Deep in the bowels of one of the three downtown hotels that host the convention, is an area known as “Artist’s Alley.” It is here that the booths and tables of all the attending comic book artists are set up, and it is here where I first discovered the works of Andy Lee.
Andy practices a form of Chinese brush painting known as Cha’han Buddhist splash stlye, and for $20*, he will produce a custom painting of pretty much anything you want–a dragon, Batman, a zombie breakdancer, or, perhaps, some sort of cephalopod.
*At least that has been his rate all three times (over the past 5-7 years) I’ve paid him for a commission.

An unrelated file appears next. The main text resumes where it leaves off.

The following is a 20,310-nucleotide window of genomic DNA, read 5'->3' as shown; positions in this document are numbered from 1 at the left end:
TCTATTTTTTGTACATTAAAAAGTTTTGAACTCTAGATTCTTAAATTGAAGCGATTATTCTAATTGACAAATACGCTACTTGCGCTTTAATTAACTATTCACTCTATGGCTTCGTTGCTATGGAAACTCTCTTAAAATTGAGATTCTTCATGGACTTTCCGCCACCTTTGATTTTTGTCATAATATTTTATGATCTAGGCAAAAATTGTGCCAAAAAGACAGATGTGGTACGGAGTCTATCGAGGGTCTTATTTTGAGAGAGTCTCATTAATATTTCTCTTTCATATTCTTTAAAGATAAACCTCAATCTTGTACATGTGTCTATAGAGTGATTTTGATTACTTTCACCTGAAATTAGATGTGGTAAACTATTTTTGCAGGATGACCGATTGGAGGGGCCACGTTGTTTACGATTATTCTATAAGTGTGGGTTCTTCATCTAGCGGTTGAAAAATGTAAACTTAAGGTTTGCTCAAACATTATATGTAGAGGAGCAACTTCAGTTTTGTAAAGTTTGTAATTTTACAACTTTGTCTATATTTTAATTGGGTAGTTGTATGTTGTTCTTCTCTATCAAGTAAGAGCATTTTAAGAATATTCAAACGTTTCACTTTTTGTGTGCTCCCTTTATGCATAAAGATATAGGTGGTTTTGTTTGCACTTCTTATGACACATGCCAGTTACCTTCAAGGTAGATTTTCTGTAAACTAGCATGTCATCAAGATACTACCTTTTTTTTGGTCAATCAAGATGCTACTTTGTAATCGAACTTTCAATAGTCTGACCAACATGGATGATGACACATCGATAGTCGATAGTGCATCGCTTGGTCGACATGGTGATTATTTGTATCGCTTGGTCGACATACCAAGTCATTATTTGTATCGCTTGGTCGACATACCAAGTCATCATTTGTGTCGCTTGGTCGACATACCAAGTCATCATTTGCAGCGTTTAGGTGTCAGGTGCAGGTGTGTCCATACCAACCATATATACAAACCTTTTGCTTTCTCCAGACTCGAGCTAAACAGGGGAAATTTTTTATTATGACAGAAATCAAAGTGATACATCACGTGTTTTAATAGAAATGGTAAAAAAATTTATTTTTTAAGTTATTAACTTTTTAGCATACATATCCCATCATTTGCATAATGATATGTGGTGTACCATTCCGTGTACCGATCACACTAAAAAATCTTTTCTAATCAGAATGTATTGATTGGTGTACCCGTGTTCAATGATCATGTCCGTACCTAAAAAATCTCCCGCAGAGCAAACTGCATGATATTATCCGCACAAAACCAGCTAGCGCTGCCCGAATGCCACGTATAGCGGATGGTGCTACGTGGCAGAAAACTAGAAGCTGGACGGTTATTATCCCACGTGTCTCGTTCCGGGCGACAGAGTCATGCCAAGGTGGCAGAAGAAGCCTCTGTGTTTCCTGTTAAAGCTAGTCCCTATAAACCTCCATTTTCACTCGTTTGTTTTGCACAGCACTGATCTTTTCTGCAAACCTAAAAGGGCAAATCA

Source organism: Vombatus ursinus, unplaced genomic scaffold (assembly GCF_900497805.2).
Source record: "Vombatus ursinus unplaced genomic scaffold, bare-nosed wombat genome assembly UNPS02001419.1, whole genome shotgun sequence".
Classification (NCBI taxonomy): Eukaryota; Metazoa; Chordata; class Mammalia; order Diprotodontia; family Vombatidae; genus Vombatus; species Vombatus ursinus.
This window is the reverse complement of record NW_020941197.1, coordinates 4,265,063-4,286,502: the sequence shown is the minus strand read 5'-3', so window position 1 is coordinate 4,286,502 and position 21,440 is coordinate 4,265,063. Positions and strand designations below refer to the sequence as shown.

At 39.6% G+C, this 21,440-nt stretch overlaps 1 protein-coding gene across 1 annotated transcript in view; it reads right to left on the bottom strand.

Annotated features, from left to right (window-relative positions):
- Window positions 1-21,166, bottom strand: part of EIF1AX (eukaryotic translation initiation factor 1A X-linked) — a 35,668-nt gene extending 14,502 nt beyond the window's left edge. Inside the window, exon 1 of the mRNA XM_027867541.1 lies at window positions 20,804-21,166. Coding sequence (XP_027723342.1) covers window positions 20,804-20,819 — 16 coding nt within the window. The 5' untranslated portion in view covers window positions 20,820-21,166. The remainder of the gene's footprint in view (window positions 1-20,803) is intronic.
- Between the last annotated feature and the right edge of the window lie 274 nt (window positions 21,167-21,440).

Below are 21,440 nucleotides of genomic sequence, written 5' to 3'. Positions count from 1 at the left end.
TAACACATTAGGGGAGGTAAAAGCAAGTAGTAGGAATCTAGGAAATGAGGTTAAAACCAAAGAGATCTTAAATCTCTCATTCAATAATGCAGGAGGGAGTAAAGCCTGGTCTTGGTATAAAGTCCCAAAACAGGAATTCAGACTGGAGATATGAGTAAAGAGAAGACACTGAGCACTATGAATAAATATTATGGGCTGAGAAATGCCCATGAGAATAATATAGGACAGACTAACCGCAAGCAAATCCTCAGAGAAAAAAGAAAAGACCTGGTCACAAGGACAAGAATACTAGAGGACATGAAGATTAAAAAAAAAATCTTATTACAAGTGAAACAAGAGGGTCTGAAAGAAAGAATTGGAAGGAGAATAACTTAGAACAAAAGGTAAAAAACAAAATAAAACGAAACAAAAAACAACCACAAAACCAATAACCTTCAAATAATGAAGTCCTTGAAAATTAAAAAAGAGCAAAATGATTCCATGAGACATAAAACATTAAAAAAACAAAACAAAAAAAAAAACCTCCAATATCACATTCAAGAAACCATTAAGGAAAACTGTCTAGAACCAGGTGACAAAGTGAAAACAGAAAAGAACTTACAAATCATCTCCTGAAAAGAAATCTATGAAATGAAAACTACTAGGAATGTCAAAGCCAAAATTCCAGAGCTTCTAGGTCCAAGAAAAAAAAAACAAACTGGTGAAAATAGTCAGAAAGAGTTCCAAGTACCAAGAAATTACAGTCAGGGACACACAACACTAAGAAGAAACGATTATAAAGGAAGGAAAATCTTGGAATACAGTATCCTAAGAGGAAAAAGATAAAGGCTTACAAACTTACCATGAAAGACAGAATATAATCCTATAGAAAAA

Andy is one of the nicest people you will every meet, and here’s why. A few years ago (I can’t actually remember. Let’s say…three.), I asked Andy to paint an octopus. He painted one in a rather crazy style (posted above), but was worried that I wouldn’t like it. (He shouldn’t have been, it is awesome!) So, he painted another in a more realistic (but every bit as awesome) style (below), but only charged me for one!
Find out more about Andy Lee at, coincidentally, FindAndy.com.
July 10, 2008
While this has nothing to do with cephalopods depicted in artwork, I thought I should mention that Darren Naish is doing his own theme week over at one of my favorite blogs, Tetrapod Zoology.